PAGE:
Tech firms' battles this year will touch every part of our lives.Jan 6, 2020
The new CEO of Google's parent company inherited a long list of issues in need of tackling.Dec 17, 2019
It's making the kinds of world-shaping decisions that used to be in the hands of governments.Nov 1, 2019
The giants must navigate treacherous political, social, and ethical rapids at every turn.Oct 9, 2019
President Trump's war with Twitter is confronting social media platforms with a hard dilemma: whether to take fuller responsibility for what people say on their services, or to step back and assume a more quasi-governmental role.
The big picture: Facebook is trying to be more like a government — committing to impartiality and protecting free speech and building mechanisms for arbitration. Twitter, pushed by Trump's inflammatory messages, is opting to more aggressively enforce conduct rules on its private property, like a mall owner enforcing rules inside the gates.
President Trump finally acted on his now year-old threat to take action against social media platforms for alleged bias against conservatives. But so far, according to experts in both government and the industry, the threat looks mostly empty.
Driving the news: Trump escalated his war on Twitter Friday morning, tweeting repeatedly that the company needs to be regulated after it overnight added a warning label to a tweet of his calling for the military to start shooting looters, which violated Twitter’s rules against glorifying violence.
President Trump's director of social media and deputy chief of staff for communications Dan Scavino tweeted Friday that "Twitter is full of s--t" after the platform determined that one of the president's tweets in response to civil unrest in Minneapolis violated the company's rules.
Why it matters: Scavino is the "caretaker of Trump's explosive Twitter feed," as Politico reported last year, and the president relies on him for advice on how some of the administration's most controversial moves will be received on social media.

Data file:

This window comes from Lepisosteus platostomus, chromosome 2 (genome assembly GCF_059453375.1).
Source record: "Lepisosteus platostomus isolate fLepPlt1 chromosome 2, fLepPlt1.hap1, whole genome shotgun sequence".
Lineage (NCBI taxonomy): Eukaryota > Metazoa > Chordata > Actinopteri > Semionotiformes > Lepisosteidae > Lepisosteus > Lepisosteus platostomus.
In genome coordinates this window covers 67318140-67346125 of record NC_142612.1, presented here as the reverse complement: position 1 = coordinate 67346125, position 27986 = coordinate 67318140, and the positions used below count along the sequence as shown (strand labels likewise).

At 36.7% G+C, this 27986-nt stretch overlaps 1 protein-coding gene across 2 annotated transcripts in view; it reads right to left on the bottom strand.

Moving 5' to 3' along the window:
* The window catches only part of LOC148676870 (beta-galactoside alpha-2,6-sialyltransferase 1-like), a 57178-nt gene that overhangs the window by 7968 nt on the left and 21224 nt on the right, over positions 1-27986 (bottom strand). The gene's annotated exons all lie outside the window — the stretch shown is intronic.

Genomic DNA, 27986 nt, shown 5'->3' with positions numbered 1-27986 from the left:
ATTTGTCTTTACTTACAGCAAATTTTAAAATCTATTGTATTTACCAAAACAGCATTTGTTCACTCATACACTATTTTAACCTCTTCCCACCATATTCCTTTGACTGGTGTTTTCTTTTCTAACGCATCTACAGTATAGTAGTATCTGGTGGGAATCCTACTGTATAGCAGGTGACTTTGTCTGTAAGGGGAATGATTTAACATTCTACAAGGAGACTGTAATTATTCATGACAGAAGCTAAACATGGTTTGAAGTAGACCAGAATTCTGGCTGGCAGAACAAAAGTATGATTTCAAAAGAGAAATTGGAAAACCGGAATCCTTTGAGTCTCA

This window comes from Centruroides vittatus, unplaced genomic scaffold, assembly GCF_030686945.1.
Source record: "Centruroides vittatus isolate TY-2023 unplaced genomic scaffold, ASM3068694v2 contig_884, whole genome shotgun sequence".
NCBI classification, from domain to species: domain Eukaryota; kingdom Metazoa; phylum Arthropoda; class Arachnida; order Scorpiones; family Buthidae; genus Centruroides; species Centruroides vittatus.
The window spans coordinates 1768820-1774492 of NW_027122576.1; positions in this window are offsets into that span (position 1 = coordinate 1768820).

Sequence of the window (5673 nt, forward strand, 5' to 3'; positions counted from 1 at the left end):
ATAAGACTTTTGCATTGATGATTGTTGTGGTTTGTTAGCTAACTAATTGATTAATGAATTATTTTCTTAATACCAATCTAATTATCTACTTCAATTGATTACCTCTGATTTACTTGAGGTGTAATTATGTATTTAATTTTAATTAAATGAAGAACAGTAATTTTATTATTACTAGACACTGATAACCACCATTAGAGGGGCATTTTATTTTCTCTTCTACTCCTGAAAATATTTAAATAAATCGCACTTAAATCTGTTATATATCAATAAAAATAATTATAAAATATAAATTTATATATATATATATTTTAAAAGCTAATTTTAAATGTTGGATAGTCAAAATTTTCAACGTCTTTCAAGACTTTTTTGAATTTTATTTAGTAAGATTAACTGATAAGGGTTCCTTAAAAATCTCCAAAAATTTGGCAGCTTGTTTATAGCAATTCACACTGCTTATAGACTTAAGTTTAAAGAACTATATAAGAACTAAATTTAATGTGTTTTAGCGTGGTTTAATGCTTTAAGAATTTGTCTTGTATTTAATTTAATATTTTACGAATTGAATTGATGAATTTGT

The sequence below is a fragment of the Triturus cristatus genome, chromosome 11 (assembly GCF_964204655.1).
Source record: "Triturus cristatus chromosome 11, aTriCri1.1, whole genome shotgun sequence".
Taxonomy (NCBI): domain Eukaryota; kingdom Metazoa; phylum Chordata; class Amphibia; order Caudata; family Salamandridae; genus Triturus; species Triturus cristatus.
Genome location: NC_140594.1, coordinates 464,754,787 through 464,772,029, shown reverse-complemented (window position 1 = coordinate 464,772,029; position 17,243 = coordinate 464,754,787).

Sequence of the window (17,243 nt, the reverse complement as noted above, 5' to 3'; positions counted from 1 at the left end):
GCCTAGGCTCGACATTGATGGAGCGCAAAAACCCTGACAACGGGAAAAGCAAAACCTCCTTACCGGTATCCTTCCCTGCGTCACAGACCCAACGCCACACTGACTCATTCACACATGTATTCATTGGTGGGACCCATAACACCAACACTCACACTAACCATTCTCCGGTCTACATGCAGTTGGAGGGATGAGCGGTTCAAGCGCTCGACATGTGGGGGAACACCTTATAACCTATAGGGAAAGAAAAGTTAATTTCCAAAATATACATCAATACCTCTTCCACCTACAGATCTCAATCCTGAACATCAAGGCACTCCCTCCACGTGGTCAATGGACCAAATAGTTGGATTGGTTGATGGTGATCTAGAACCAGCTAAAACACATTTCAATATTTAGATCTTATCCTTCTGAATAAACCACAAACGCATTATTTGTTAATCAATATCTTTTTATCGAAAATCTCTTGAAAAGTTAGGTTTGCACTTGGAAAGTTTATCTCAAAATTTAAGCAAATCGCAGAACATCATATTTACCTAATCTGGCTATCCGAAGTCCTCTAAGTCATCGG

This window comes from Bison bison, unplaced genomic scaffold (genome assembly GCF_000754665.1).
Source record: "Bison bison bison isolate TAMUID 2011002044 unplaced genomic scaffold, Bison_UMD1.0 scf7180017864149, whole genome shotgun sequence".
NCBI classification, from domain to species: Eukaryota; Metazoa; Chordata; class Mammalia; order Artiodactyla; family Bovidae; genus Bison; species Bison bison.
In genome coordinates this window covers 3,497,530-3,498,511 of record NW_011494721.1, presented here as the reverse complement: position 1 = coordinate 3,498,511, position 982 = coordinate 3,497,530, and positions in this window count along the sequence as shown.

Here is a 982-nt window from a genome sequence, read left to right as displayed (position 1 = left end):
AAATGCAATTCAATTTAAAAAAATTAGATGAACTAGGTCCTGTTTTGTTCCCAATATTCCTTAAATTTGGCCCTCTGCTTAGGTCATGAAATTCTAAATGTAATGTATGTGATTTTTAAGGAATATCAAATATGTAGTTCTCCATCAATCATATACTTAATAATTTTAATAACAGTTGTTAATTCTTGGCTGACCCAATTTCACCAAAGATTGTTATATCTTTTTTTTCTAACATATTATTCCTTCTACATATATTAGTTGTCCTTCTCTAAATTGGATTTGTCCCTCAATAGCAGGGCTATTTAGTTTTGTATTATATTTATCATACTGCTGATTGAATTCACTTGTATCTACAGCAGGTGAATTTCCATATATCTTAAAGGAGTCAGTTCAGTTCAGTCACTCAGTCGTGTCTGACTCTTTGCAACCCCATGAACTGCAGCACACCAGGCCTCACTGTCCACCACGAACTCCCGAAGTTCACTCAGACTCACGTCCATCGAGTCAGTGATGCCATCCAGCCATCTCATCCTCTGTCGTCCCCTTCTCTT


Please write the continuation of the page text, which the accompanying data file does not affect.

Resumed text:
Twitter said Friday morning that a tweet from President Trump in which he threatened shooting in response to civil unrest in Minneapolis violated the company's rules. The company said it was leaving the tweet up in the public interest.
Why it matters: The move exacerbates tensions between Twitter and Trump over the company's authority to label or limit his speech and, conversely, the president's authority to dictate rules for a private company.
Condemnations from a wide range of groups and figures followed President Trump's executive order aiming to curtail protections for social media companies, with only a few of the president's staunchest allies voicing support.
The big picture: There's no shortage of critics of Big Tech in general and social media in particular, but few entities believe the president should — or even legally can — regulate the policies of a private company.
President Donald Trump's executive order targeting social media companies, signed Thursday, calls on independent agencies, the Justice Department and states to carry out the new policy.
President Trump signed an executive order on Thursday designed to limit the legal protections that shield social media companies from liability for the content users post on their platforms.
What they're saying: "Currently, social media giants like Twitter receive an unprecedented liability shield based on the theory that they are a neutral platform, which they are not," Trump said in the Oval Office. "We are fed up with it. It is unfair, and it's been very unfair."
Google said Thursday it will start making "page experience," or how user-friendly a web page is, a ranking factor in Google Search, as well as in the "Top Stories" feature in mobile Search. Factors like load time and interactivity will be included in the evaluation.
Why it matters: It's part of a long list of actions Google has taken to force web publishers to deliver better experiences for users. For example, Google has in the past banned traffic to publishers with annoying pop-up ads.
Twitter slapped a fact-check label on a pair of months-old tweets from a Chinese government spokesperson that falsely suggested that the coronavirus originated in the U.S. and was brought to Wuhan by the U.S. military, directing users to "get the facts about COVID-19."
Why it matters: The labels were added after criticism that Twitter had fact-checked tweets from President Trump about mail-in voting, but not other false claims from Chinese Communist Party officials and other U.S. adversaries.
Facebook CEO Mark Zuckerberg argued on CNBC's "Squawk Box" Thursday that social media platforms should not police political speech, and that "people should be able to see what politicians say.”
Why it matters: Zuckerberg was responding to Twitter's decision this week to fact-check a pair of President Trump's tweets that claimed that mail-in ballots are "substantially fraudulent." Twitter's label, which directs users to "get the facts" about mail-in voting, does not censor Trump's tweets.